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When Will I Get My Social Security Payment? - Yahoo! Finance

It’s kind of a tricky question, and many who claim are perplexed trying to figure out exactly when their monthly Social Security payment will be available. It’s especially difficult for those trying to time receipt of their first Social Security payment with the loss of their work income when they retire. This Yahoo! Finance article by Georgina Tzanetos fills in a lot of the details (click here to read that article), but here are some key things to know:

  • Social Security doesn’t deal in partial months. Your first month of eligibility is the first month you are 62 for the entire month. That means unless you were born on the 1st or 2nd of the month, your first month of eligibility for Social Security benefits is the month after the month you turn 62.
  • Social Security pays benefits “in arrears” – that is, in the month following the month benefits are earned. For example, if you claim for your benefits to start in November, your benefits for that month will be paid in December (the following month). Which specific day of the month is explained in the Yahoo! article.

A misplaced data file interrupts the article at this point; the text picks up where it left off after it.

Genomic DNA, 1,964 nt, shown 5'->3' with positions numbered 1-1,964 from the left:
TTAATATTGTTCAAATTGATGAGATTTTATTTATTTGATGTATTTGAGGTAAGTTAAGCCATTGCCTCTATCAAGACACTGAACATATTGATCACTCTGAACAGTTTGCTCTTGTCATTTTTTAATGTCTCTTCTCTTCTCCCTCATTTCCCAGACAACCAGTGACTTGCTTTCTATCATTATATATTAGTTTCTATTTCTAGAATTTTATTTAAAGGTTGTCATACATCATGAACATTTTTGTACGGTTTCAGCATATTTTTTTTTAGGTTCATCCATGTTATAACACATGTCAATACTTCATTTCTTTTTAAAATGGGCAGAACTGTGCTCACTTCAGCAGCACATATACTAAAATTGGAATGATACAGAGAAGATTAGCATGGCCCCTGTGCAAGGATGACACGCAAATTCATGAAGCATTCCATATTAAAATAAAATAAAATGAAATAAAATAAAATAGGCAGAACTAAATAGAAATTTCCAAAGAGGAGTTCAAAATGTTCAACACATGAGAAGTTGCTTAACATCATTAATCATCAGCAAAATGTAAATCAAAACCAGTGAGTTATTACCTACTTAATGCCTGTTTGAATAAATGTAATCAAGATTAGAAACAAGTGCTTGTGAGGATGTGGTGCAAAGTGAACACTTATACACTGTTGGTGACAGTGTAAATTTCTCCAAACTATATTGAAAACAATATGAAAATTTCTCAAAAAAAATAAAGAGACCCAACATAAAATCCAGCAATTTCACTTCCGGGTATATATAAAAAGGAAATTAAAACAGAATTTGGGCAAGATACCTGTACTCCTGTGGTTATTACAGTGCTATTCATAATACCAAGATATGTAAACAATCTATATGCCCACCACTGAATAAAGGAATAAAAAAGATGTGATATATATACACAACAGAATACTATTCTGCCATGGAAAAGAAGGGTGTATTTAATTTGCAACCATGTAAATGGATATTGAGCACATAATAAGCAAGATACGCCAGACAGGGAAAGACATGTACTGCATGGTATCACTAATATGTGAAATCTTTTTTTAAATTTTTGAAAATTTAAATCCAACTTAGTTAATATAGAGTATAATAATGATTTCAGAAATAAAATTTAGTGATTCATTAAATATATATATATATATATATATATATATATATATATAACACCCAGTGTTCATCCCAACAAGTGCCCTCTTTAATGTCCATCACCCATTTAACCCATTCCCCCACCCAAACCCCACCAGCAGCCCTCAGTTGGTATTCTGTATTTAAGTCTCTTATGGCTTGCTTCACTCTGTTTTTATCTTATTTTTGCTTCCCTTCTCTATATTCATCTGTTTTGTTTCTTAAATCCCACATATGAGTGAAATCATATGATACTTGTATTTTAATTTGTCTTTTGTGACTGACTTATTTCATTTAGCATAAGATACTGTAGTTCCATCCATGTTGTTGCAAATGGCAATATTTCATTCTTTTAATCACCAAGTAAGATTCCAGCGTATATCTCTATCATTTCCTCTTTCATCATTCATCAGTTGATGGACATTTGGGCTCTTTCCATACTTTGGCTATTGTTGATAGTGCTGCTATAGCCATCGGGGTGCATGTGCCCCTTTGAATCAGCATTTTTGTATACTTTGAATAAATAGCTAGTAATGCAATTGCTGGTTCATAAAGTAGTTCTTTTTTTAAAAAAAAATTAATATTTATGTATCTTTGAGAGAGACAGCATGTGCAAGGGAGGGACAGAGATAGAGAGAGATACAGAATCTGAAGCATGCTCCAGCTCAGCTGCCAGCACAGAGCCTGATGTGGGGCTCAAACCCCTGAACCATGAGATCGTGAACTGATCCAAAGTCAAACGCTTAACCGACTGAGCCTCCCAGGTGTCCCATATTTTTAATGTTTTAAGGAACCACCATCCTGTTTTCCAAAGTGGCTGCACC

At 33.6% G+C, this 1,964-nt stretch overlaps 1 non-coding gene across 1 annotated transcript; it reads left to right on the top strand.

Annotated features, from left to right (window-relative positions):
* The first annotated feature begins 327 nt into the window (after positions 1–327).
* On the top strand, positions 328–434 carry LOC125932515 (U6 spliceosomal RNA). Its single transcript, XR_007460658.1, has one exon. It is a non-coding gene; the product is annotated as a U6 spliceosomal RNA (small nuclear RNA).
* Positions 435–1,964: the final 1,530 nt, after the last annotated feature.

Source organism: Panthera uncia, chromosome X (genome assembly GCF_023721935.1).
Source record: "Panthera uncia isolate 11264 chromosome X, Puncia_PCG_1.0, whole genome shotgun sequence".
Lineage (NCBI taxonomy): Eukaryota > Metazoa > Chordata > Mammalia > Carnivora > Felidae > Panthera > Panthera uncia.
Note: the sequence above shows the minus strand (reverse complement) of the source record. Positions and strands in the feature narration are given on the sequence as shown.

• Except in very rare circumstances, new beneficiaries will receive their benefits on a Wednesday – either the 2nd, 3rd, or 4th Wednesday of the month. Which of those Wednesdays depends on your birthday (or, in the case of survivor and spouse benefits, on your spouse’s birthday). Note that those receiving benefits since before May 1997 get paid on the 3rd of the month, and those receiving Supplemental Security Income (SSI) are paid on the first of every month.
  • Social Security no longer mails physical checks to pay benefits. Rather, all Social Security payments are now made electronically, to either your bank account or a Direct Express debit card.

All of this, and more, is explained in this Yahoo! Finance article by Georgina Tzanetos, which you can review by clicking here.

Also, if you’re unsure about how these basics apply to you, or if you have any questions about your individual situation under Social Security, note that the AMAC Foundation provides a free-to-the-public advisory service to help Americans navigate the complexities of this program. Learn more about it here…

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